Board says with Veritas gone, its time for pure-play security CEO
Symantec CEO Mike A.
Brown will leave the company, after it today announced it will miss its projected Q4 2016 sales.
Symantec has previously forecast sales of between US$885m and $915m.
Advice released today suggested the actual result will be closer to $873m, a small but nasty miss.
The company’s tried to explain the miss (PDF), to put a positive spin on the miss, as follows:
A shift in enterprise security customer buying preferences is resulting in less license revenue during the quarter and more revenue being deferred to future periods.
This included a faster than expected shift within our product mix to subscription and ratable contract structures.
We think that’s filing-speak for “when people move to the cloud, we get 1/24 of the revenue we’ll eventually receive, rather than lovely fat up-front payment for a two-year licence.” That’s a problem Symantec’s not alone in struggling to navigate.
It’s not the reason board chair Daniel H.
Schulman says Brown’s being asked to depart.
Syamntec’s canned statement depicts the move as a “CEO Transition Plan” that’s apposite because Brown did all that was asked of him by divesting Veritas and positioning Symantec for life as a pure-play security company.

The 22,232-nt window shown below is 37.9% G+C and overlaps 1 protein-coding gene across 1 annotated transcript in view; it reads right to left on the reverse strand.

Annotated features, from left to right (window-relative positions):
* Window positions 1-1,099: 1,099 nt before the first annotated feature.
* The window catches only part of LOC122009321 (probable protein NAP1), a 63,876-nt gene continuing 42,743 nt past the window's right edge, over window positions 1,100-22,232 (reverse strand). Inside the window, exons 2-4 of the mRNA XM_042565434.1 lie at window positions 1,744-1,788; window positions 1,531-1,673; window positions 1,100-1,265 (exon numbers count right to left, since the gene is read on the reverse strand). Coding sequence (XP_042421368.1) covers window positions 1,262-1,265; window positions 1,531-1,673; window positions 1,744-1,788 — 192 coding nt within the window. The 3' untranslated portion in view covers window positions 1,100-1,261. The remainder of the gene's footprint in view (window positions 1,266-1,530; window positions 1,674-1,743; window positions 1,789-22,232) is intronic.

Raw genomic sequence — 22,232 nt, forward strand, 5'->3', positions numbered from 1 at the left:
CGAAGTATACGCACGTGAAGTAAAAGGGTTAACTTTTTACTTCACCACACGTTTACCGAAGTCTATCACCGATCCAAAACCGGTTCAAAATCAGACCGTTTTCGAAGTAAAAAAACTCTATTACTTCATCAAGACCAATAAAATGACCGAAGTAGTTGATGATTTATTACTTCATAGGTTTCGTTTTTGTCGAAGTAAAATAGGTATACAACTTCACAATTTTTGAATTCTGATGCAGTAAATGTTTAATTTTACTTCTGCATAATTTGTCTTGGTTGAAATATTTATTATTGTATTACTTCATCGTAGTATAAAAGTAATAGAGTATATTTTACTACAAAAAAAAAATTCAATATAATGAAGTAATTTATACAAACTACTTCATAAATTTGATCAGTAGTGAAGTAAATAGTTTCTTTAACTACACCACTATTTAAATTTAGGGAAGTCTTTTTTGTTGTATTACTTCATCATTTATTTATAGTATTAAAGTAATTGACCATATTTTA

“Given our solid financial foundation and clear path forward as the leader in cybersecurity, this is the right time to transition leadership for Symantec’s next chapter of growth,” Schulman writes.
The Register met Brown last year and was a little surprised to learn his strategy was more and deeper product integration in Symantec’s security product line, given that a very similar strategy of integrating security and storage software failed.
Brown’s also stepping down as Symantec president.
Gopal will serve in that role and as chief operating officer, both in interim capacities.
Brown took the CEO’s chair in September 2014, after a six-month stint as interim CEO. His ascent meant Symantec had three CEOs in as many years. We’re now looking at four in half a decade, nasty instability at a time demand for security wares have never been higher.
Little wonder Symantec shares were down 6.9 per cent on the news. ®
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